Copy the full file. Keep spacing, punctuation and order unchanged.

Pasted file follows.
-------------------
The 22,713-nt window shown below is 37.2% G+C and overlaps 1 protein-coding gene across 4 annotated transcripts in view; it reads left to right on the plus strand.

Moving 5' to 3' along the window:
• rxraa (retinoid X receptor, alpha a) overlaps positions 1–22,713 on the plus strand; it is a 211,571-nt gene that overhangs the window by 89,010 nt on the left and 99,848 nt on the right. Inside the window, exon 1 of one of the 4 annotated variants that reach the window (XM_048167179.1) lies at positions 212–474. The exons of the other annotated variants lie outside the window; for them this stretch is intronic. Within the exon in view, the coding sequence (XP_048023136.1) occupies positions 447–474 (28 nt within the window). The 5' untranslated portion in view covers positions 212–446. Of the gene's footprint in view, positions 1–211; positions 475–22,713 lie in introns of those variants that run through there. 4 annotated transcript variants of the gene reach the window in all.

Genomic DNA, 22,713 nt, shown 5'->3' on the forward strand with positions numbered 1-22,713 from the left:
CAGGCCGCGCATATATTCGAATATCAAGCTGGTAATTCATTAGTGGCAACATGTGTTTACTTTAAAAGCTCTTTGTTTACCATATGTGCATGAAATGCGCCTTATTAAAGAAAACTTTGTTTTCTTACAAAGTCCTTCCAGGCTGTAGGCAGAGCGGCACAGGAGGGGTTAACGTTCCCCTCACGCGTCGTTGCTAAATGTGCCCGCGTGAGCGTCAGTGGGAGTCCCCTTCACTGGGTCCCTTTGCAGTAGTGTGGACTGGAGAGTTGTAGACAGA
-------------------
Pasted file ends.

The 22,713-nt window shown below is 37.2% G+C and overlaps 1 protein-coding gene across 4 annotated transcripts in view; it reads left to right on the plus strand.

Moving 5' to 3' along the window:
• rxraa (retinoid X receptor, alpha a) overlaps positions 1–22,713 on the plus strand; it is a 211,571-nt gene that overhangs the window by 89,010 nt on the left and 99,848 nt on the right. Inside the window, exon 1 of one of the 4 annotated variants that reach the window (XM_048167179.1) lies at positions 212–474. The exons of the other annotated variants lie outside the window; for them this stretch is intronic. Within the exon in view, the coding sequence (XP_048023136.1) occupies positions 447–474 (28 nt within the window). The 5' untranslated portion in view covers positions 212–446. Of the gene's footprint in view, positions 1–211; positions 475–22,713 lie in introns of those variants that run through there. 4 annotated transcript variants of the gene reach the window in all.

Genomic DNA, 22,713 nt, shown 5'->3' on the forward strand with positions numbered 1-22,713 from the left:
CAGGCCGCGCATATATTCGAATATCAAGCTGGTAATTCATTAGTGGCAACATGTGTTTACTTTAAAAGCTCTTTGTTTACCATATGTGCATGAAATGCGCCTTATTAAAGAAAACTTTGTTTTCTTACAAAGTCCTTCCAGGCTGTAGGCAGAGCGGCACAGGAGGGGTTAACGTTCCCCTCACGCGTCGTTGCTAAATGTGCCCGCGTGAGCGTCAGTGGGAGTCCCCTTCACTGGGTCCCTTTGCAGTAGTGTGGACTGGAGAGTTGTAGACAGA